JAMES Busby has been widely depicted as the sole instigator of winegrowing in Australia and the pioneer viticulturist of the Hunter Valley.
Julie McIntyre and John Germov declare that a myth in their painstakingly researched new book Hunter Wine: A History.
Dr McIntyre is research fellow in history at the University of Newcastle and a leading historian of wine in society and culture. Professor Germov, a sociologist, is UoN pro-vice-chancellor of the faculty of Education and Arts and heads the university’s Wine Studies Research Network.
Yes, say the authors, the UK-trained agriculturist Busby merits recognition for his Bordeaux wine studies, the vine cuttings he brought to Australia and his writings on viticulture. But, by virtue of their early-1820s wine grape plantings in the Sydney area, William Macarthur, son of John and Elizabeth Macarthur, and Gregory Blaxland are more legitimate instigators of winegrowing.
Busby certainly in 1830 provided cuttings from which vines were propagated in Sydney Botanic Gardens and cuttings which allowed his then-future brother-in-law William Kelman to establish the once-great Kirkton vineyard at Belford.
There are, however, other claimants ahead of Busby for the title of pioneer Hunter viticulturist, say McIntyre and Germov.
Wealthy Welsh-born James Phillips Webb, who migrated to Australia in 1822 and settled on the Tocal property atPaterson, is a prize nominee. In 1828 Webber sent a request on behalf of the “Agricultural Club at Hunter’s River” for “as many as can be spared” wine grape vine cuttings from the Sydney Botanic Gardens.
The cuttings were duly delivered and used by Webber in 1828 to plant a vineyard at Tocal and to be distributed to other landowners.
Another trail-blazer was the Australian Agricultural Company in a vineyard at Tahlee, near Karuah on the northern side of Port Stephens.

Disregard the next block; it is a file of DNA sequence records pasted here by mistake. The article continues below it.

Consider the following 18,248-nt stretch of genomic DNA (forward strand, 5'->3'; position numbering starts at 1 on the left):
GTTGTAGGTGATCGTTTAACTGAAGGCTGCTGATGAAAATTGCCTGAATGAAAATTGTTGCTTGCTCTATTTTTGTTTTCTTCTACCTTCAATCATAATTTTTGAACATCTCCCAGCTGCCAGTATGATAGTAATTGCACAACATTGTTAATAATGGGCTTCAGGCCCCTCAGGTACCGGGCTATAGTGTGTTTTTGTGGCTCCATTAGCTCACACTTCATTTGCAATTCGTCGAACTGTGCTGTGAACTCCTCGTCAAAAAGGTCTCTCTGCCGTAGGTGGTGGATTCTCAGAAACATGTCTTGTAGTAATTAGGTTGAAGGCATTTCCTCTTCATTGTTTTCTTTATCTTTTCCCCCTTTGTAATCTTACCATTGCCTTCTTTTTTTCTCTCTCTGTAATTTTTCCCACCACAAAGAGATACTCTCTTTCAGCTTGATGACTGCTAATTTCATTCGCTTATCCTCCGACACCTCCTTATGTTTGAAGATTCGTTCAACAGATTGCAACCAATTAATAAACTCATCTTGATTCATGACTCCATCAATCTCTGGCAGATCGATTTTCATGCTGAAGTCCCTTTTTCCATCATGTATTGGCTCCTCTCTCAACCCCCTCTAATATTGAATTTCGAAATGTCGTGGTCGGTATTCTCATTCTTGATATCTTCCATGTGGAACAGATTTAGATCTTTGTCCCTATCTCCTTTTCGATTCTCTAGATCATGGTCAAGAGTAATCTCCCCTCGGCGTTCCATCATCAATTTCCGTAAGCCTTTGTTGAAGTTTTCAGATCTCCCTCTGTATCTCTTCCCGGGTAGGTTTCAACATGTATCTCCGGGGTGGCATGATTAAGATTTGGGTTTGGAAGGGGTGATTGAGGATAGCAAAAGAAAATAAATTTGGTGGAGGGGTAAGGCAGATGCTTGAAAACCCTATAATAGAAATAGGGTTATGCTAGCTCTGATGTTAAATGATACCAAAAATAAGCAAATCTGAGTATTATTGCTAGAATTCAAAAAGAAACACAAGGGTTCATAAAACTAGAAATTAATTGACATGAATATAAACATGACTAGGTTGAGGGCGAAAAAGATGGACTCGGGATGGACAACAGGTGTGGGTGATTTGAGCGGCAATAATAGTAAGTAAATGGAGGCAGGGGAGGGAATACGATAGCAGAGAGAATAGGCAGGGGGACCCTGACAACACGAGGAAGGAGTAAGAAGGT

Hunter Wine says the vines came from cuttings called Black Hamburg and Black Cluster collected in 1829 at Cape Town by NSW-bound AA Co chiefs Edward Parry and William Burnett. And the vines in 1832 produced the earliest-known Hunter wine, rated “excellent” by Parry, who was bold enough to send 30 bottles to head office in London.
Port Stephens was also home to another pioneer vineyard. James King’s Irrawang land grant, on the Williams River north of Raymond Terrace, had its vines planted by convicts in 1832 and 1833.
Irrawang, said to be the Aboriginal word for “water view”, also had a pottery and James King emerged as a maker and exporter of good wine and an influential industry leader, in 1847 becoming inaugural Hunter River Vineyard Association chairman.
Sadly Irrawang faded away in the aftermath of King’s death in 1857.
Julie McIntyre and John Germov record that George Wyndham in 1830 planted wine grape cuttings supplied by James Busby on his Dalwood property on the Hunter River at Branxton. Unfortunately the cuttings all died but he successfully established a vineyard the following year.
In 1834 James Webber sent vine cuttings called oportro and gouais from Tocal to Wyndham at Dalwood in what was typical of the expansion of Hunter vineyards by way of a network of social peers.
Wyndham’s vineyard in 1835 produced its first wine, which was somewhat disappointing, but the following year was a far better vintage and Wyndham and his son John went on to make Dalwood one of the best-known wine producers of the day.
Today it stands as Australia’s oldest continuously operating vineyard estate.
Julie McIntyre and John Germov have unwound a tangled skein of wine history and given us in words and pictures a wonderful reference to Hunter wine up to the present day. The book sells for $50 in bookshops and Newcastle Museum.
MUNRO WINE HERITAGE
THIS fine Meerea Park 2018 Hell Hole Semillon is from the Eather brothers, the great, great grandsons of Singleton 1846 wine pioneer Alexander Munro. It is straw-hued and jasmine-scented. The front palate has crisp lime flavour, the middle palate lemon curd, apple and flint and a slatey acid finish. It’s at cellar door andmeereapark.com.au.
DRINK WITH: quiche.
AGEING: 10 years.
RATING: 4.5 stars (out of 6)
160-YEAR TYRRELL ICON
WITH other Vat series wines, this Tyrrell’s 2015 Vat 47 Chardonnay is an icon of Tyrrell’s 160 years at Pokolbin. It is green-tinted straw and has orange blossom scents. The front palate shows elegant nectarine flavour, the middle palate fig, melon, mineral and cashew oak and the finish steely acid. It’s attyrrells.com.au and the winery.
DRINK WITH: scallops.
AGEING: 12 years.
RATING: 5 stars
POKOLBIN DOYEN’S RED
NAMED for a doyen of Pokolbin winemaking, the Audrey Wilkinson 2017 Winemaker’s Selection Shiraz is deep garnet and has 14% alcohol and gamey scents. The front palate has intense plum flavour, the middle palate cherry, spearmint, dark chocolate and savoury oak and the finish dusty tannins. It’s ataudreywilkinson.com.au and cellar door. PRICE: $40. DRINK WITH: roast beef. AGEING: 12 years.
RATING: 4.5 stars